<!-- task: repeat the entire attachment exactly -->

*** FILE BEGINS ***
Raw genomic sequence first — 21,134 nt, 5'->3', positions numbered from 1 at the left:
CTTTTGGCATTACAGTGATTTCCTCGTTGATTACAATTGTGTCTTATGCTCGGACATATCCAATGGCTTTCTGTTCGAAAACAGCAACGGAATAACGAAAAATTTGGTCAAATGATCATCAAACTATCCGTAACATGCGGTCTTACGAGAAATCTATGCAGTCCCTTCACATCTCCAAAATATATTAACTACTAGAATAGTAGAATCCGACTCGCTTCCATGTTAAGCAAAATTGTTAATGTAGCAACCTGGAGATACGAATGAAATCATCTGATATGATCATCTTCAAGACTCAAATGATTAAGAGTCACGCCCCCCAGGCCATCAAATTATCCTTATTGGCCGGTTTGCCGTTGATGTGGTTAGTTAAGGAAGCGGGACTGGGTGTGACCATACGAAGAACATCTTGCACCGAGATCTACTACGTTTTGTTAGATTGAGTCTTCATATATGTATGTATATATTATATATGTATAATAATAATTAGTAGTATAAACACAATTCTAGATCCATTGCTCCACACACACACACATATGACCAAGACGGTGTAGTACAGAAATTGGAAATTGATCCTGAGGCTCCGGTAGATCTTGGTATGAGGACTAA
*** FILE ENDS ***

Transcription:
Raw genomic sequence first — 21,134 nt, 5'->3', positions numbered from 1 at the left:
CTTTTGGCATTACAGTGATTTCCTCGTTGATTACAATTGTGTCTTATGCTCGGACATATCCAATGGCTTTCTGTTCGAAAACAGCAACGGAATAACGAAAAATTTGGTCAAATGATCATCAAACTATCCGTAACATGCGGTCTTACGAGAAATCTATGCAGTCCCTTCACATCTCCAAAATATATTAACTACTAGAATAGTAGAATCCGACTCGCTTCCATGTTAAGCAAAATTGTTAATGTAGCAACCTGGAGATACGAATGAAATCATCTGATATGATCATCTTCAAGACTCAAATGATTAAGAGTCACGCCCCCCAGGCCATCAAATTATCCTTATTGGCCGGTTTGCCGTTGATGTGGTTAGTTAAGGAAGCGGGACTGGGTGTGACCATACGAAGAACATCTTGCACCGAGATCTACTACGTTTTGTTAGATTGAGTCTTCATATATGTATGTATATATTATATATGTATAATAATAATTAGTAGTATAAACACAATTCTAGATCCATTGCTCCACACACACACACATATGACCAAGACGGTGTAGTACAGAAATTGGAAATTGATCCTGAGGCTCCGGTAGATCTTGGTATGAGGACTAA